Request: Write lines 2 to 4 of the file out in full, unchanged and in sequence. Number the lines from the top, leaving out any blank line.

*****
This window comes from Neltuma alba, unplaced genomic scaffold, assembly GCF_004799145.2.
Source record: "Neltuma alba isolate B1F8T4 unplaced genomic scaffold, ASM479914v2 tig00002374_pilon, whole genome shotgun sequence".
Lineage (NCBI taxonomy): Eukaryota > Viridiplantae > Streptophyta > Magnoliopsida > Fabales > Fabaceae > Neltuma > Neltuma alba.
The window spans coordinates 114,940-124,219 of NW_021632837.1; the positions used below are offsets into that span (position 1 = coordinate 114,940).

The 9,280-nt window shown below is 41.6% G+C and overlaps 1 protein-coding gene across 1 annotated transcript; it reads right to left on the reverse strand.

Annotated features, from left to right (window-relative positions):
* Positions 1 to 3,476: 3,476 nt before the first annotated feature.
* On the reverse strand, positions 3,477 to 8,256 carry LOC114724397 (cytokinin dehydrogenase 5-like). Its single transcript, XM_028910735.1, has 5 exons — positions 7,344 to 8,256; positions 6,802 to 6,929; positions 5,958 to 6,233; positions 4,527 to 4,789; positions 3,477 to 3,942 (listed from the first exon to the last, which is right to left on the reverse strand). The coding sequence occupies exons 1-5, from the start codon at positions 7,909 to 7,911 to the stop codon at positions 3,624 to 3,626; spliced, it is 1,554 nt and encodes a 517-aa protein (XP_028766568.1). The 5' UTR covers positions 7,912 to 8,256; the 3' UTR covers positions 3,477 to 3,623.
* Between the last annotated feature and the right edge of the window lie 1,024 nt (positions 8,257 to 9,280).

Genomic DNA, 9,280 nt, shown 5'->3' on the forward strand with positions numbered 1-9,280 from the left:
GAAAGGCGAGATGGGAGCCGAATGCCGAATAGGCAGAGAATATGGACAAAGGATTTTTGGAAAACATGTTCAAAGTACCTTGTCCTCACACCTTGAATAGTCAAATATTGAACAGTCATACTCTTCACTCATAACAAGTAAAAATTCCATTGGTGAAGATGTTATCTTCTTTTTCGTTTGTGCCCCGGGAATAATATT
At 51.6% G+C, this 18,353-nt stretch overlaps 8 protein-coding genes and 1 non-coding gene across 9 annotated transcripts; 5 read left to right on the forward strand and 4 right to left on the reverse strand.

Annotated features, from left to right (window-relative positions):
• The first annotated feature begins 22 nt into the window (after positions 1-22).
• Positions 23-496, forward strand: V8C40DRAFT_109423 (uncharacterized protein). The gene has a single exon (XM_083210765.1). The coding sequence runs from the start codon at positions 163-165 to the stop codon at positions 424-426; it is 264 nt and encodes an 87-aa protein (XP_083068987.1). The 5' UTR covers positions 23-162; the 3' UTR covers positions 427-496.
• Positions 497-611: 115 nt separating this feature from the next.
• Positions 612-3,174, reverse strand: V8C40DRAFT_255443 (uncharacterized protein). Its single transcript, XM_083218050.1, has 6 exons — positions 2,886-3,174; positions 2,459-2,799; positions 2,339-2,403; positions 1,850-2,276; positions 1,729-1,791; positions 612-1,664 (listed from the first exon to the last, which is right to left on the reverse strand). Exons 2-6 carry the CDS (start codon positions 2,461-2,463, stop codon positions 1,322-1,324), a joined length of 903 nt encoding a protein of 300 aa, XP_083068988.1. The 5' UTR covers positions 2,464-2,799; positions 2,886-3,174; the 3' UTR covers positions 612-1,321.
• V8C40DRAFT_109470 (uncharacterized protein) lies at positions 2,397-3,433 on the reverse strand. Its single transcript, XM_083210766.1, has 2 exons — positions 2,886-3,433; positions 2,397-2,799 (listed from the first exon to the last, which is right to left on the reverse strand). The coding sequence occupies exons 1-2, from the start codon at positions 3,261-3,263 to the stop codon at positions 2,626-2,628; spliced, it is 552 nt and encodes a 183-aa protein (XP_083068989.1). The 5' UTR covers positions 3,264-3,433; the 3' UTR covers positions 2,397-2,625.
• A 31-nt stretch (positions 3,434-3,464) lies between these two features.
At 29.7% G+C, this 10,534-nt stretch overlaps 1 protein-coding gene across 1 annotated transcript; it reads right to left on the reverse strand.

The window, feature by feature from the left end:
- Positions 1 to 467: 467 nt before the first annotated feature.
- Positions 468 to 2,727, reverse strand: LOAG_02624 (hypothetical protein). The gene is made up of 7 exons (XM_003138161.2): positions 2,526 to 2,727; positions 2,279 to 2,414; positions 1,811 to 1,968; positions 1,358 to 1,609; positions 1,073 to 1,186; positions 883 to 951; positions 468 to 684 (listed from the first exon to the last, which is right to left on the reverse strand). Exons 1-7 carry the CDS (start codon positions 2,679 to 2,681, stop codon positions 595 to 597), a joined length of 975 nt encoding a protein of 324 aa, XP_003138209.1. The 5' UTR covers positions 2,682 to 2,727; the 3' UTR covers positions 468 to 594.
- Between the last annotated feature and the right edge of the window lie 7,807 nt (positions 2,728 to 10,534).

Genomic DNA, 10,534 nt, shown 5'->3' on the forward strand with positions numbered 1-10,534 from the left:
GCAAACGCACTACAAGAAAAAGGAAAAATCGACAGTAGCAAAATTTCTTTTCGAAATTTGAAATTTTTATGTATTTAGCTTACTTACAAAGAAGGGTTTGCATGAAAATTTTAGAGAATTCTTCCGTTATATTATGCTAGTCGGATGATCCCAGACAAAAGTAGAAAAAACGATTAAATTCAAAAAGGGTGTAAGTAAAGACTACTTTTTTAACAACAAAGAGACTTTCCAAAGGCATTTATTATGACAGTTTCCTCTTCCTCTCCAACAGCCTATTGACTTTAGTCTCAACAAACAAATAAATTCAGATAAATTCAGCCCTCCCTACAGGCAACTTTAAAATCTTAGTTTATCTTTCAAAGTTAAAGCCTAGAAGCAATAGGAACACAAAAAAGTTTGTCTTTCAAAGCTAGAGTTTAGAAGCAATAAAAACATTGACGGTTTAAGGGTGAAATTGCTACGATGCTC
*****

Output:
Source record: "Neltuma alba isolate B1F8T4 unplaced genomic scaffold, ASM479914v2 tig00002374_pilon, whole genome shotgun sequence".
Lineage (NCBI taxonomy): Eukaryota > Viridiplantae > Streptophyta > Magnoliopsida > Fabales > Fabaceae > Neltuma > Neltuma alba.
The window spans coordinates 114,940-124,219 of NW_021632837.1; the positions used below are offsets into that span (position 1 = coordinate 114,940).